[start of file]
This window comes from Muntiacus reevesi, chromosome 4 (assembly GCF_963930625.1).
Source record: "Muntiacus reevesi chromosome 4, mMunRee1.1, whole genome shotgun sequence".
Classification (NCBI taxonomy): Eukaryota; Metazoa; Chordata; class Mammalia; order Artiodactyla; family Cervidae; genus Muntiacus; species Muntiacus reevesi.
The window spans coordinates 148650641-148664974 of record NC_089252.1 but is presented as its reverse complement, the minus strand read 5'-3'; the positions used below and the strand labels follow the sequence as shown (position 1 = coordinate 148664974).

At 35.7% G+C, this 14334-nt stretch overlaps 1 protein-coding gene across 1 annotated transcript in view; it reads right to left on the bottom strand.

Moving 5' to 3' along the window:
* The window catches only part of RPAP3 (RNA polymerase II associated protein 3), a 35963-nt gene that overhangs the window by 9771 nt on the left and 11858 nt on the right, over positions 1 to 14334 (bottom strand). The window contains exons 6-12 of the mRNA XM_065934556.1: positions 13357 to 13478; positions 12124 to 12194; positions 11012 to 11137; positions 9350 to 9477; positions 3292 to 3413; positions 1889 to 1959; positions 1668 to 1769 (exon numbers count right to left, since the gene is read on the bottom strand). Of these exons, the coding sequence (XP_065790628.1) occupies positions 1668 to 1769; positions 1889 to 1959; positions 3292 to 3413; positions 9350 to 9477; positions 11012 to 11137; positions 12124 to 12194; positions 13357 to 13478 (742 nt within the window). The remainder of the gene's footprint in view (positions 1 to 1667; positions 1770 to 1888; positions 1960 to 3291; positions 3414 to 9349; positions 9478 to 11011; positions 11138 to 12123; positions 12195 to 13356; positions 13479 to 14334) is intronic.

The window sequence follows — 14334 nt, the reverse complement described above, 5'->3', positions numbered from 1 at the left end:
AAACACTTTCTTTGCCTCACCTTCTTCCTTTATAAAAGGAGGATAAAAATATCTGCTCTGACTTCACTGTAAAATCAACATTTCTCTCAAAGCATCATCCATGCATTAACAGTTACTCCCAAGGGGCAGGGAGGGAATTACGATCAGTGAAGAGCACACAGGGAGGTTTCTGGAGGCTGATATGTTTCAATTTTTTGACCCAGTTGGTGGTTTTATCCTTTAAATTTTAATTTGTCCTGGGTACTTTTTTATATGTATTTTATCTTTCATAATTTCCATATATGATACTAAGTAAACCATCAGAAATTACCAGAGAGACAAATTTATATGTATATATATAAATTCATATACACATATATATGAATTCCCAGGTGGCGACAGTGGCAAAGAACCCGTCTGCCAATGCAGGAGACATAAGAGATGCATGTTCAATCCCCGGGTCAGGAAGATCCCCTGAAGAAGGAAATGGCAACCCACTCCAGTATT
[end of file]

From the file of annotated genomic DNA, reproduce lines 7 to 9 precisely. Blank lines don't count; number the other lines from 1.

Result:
* The window catches only part of RPAP3 (RNA polymerase II associated protein 3), a 35963-nt gene that overhangs the window by 9771 nt on the left and 11858 nt on the right, over positions 1 to 14334 (bottom strand). The window contains exons 6-12 of the mRNA XM_065934556.1: positions 13357 to 13478; positions 12124 to 12194; positions 11012 to 11137; positions 9350 to 9477; positions 3292 to 3413; positions 1889 to 1959; positions 1668 to 1769 (exon numbers count right to left, since the gene is read on the bottom strand). Of these exons, the coding sequence (XP_065790628.1) occupies positions 1668 to 1769; positions 1889 to 1959; positions 3292 to 3413; positions 9350 to 9477; positions 11012 to 11137; positions 12124 to 12194; positions 13357 to 13478 (742 nt within the window). The remainder of the gene's footprint in view (positions 1 to 1667; positions 1770 to 1888; positions 1960 to 3291; positions 3414 to 9349; positions 9478 to 11011; positions 11138 to 12123; positions 12195 to 13356; positions 13479 to 14334) is intronic.

The window sequence follows — 14334 nt, the reverse complement described above, 5'->3', positions numbered from 1 at the left end:
AAACACTTTCTTTGCCTCACCTTCTTCCTTTATAAAAGGAGGATAAAAATATCTGCTCTGACTTCACTGTAAAATCAACATTTCTCTCAAAGCATCATCCATGCATTAACAGTTACTCCCAAGGGGCAGGGAGGGAATTACGATCAGTGAAGAGCACACAGGGAGGTTTCTGGAGGCTGATATGTTTCAATTTTTTGACCCAGTTGGTGGTTTTATCCTTTAAATTTTAATTTGTCCTGGGTACTTTTTTATATGTATTTTATCTTTCATAATTTCCATATATGATACTAAGTAAACCATCAGAAATTACCAGAGAGACAAATTTATATGTATATATATAAATTCATATACACATATATATGAATTCCCAGGTGGCGACAGTGGCAAAGAACCCGTCTGCCAATGCAGGAGACATAAGAGATGCATGTTCAATCCCCGGGTCAGGAAGATCCCCTGAAGAAGGAAATGGCAACCCACTCCAGTATT